New to Photoshop Elements 6 is the ability to apply changes to multiple Raw files at once. This feature will radically speed up the enhancement of your Raw files and you’ll no longer be able to use the excuse: ’I shoot JPEGs because it’s faster!’
Software: Adobe Camera Raw supplied with Photoshop Elements 6
Skills learnt: Quickly enhance multiple Raw files using synchronised Processing Time: 20mins
The process revolves around the thumbnail section of the Photoshop Elements ACR dialogue which appears when you select multiple Raw files inside the Organizer workspace and then choose the Full Edit option from the right-click menu. The selected files are opened into the ACR dialogue and listed on the left-hand side of the main workspace. This function is new for the ACR edition that ships with Elements 6 and not only brings with it the ability to multi-select, but also to multi-process.
Most users will use this new queue feature by selecting and enhancing one image at a time from the group of thumbnails displayed on the left of the dialogue. When working this way, all changes made to the image settings of the previewed file are applied to the selected photo only. Users then move from image to image, making enhancements to individual files before clicking the Done key to apply the changes without transferring the files to Elements. Alternatively, selecting the Open key will display the converted pictures in the Full Edit workspace.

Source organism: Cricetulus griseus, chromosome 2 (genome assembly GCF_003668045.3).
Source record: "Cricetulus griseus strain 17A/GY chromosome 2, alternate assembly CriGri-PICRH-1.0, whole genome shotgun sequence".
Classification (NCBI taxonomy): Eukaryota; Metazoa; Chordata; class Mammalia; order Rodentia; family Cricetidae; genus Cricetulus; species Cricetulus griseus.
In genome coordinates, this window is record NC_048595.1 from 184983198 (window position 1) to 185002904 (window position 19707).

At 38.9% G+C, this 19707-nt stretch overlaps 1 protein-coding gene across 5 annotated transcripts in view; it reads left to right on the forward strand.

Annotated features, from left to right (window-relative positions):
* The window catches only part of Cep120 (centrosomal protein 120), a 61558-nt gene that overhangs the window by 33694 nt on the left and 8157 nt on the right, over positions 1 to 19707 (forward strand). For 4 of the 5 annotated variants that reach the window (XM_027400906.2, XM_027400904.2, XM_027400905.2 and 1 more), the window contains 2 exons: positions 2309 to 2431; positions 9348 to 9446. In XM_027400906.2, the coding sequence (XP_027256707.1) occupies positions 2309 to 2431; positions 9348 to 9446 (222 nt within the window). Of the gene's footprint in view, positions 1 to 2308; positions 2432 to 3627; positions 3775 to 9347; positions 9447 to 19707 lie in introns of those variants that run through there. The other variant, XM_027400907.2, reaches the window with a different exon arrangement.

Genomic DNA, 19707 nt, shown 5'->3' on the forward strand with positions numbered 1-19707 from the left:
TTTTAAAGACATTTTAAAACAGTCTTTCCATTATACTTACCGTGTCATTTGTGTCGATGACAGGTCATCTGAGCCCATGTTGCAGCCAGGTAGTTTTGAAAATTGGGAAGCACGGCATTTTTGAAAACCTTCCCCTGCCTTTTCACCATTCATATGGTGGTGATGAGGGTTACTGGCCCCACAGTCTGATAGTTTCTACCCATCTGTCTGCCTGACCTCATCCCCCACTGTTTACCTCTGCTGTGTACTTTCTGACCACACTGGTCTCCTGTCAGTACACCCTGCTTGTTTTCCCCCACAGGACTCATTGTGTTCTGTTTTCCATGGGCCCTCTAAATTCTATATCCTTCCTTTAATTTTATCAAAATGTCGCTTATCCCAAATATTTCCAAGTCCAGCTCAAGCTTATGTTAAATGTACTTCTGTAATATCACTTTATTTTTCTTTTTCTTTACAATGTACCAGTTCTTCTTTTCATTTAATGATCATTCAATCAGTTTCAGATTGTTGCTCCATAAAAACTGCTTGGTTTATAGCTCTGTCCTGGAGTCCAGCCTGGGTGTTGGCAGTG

A More Efficient Way
However, this is not the only way to work with multiple Raw files. The Select All button at the top of the queued files section can be used for a more efficient workflow. If you choose this option any changes made to the previewed image will be synchronised across all the selected photos. Groups of queued images can also be multi-selected by Shift-clicking (for sequential images) or Ctrl-clicking (for non-sequential images) on the thumbnails. With this feature, enhancements made to a single photo can be applied across the whole range of selected images queued.
It’s still a good idea to select each image in turn and fine-tune the settings applied, but if your exposure is consistent and the lighting doesn’t change too much during the shoot, these will be kept to a minimum.